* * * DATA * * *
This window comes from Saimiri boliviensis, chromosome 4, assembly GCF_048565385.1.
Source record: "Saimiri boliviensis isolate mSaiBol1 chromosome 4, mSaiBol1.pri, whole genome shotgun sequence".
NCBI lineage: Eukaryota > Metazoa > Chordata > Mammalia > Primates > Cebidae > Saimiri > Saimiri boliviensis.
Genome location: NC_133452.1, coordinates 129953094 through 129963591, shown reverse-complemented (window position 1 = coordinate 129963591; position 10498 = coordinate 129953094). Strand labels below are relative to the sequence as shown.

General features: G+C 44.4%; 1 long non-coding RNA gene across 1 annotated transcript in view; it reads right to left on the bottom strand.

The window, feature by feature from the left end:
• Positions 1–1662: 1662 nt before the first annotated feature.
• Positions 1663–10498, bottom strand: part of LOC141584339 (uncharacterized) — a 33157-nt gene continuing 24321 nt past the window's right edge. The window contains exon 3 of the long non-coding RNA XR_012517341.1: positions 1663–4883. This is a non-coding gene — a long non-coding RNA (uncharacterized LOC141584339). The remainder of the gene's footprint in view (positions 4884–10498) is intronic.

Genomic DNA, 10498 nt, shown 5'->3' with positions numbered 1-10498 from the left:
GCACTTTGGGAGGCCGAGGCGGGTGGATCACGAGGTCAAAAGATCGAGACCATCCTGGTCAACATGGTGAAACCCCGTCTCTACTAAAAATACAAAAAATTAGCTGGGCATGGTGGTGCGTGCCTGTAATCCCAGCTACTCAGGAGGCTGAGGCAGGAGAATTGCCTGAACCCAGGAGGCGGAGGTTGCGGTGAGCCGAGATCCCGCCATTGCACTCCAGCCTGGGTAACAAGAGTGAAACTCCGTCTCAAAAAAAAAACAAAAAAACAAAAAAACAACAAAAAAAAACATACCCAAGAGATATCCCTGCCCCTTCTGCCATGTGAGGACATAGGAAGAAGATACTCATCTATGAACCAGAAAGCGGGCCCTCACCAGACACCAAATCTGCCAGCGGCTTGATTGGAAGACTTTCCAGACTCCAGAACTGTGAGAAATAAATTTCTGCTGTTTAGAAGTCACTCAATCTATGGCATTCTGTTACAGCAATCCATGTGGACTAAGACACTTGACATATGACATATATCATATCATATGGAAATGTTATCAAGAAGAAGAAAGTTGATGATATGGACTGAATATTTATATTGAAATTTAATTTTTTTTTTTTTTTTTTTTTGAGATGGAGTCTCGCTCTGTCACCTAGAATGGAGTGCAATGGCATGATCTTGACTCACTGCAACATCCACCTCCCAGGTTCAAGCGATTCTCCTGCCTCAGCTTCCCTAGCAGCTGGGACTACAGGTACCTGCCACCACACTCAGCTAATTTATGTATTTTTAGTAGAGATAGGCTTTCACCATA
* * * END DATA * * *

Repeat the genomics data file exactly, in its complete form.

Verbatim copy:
This window comes from Saimiri boliviensis, chromosome 4, assembly GCF_048565385.1.
Source record: "Saimiri boliviensis isolate mSaiBol1 chromosome 4, mSaiBol1.pri, whole genome shotgun sequence".
NCBI lineage: Eukaryota > Metazoa > Chordata > Mammalia > Primates > Cebidae > Saimiri > Saimiri boliviensis.
Genome location: NC_133452.1, coordinates 129953094 through 129963591, shown reverse-complemented (window position 1 = coordinate 129963591; position 10498 = coordinate 129953094). Strand labels below are relative to the sequence as shown.

General features: G+C 44.4%; 1 long non-coding RNA gene across 1 annotated transcript in view; it reads right to left on the bottom strand.

The window, feature by feature from the left end:
• Positions 1–1662: 1662 nt before the first annotated feature.
• Positions 1663–10498, bottom strand: part of LOC141584339 (uncharacterized) — a 33157-nt gene continuing 24321 nt past the window's right edge. The window contains exon 3 of the long non-coding RNA XR_012517341.1: positions 1663–4883. This is a non-coding gene — a long non-coding RNA (uncharacterized LOC141584339). The remainder of the gene's footprint in view (positions 4884–10498) is intronic.

Genomic DNA, 10498 nt, shown 5'->3' with positions numbered 1-10498 from the left:
GCACTTTGGGAGGCCGAGGCGGGTGGATCACGAGGTCAAAAGATCGAGACCATCCTGGTCAACATGGTGAAACCCCGTCTCTACTAAAAATACAAAAAATTAGCTGGGCATGGTGGTGCGTGCCTGTAATCCCAGCTACTCAGGAGGCTGAGGCAGGAGAATTGCCTGAACCCAGGAGGCGGAGGTTGCGGTGAGCCGAGATCCCGCCATTGCACTCCAGCCTGGGTAACAAGAGTGAAACTCCGTCTCAAAAAAAAAACAAAAAAACAAAAAAACAACAAAAAAAAACATACCCAAGAGATATCCCTGCCCCTTCTGCCATGTGAGGACATAGGAAGAAGATACTCATCTATGAACCAGAAAGCGGGCCCTCACCAGACACCAAATCTGCCAGCGGCTTGATTGGAAGACTTTCCAGACTCCAGAACTGTGAGAAATAAATTTCTGCTGTTTAGAAGTCACTCAATCTATGGCATTCTGTTACAGCAATCCATGTGGACTAAGACACTTGACATATGACATATATCATATCATATGGAAATGTTATCAAGAAGAAGAAAGTTGATGATATGGACTGAATATTTATATTGAAATTTAATTTTTTTTTTTTTTTTTTTTTGAGATGGAGTCTCGCTCTGTCACCTAGAATGGAGTGCAATGGCATGATCTTGACTCACTGCAACATCCACCTCCCAGGTTCAAGCGATTCTCCTGCCTCAGCTTCCCTAGCAGCTGGGACTACAGGTACCTGCCACCACACTCAGCTAATTTATGTATTTTTAGTAGAGATAGGCTTTCACCATA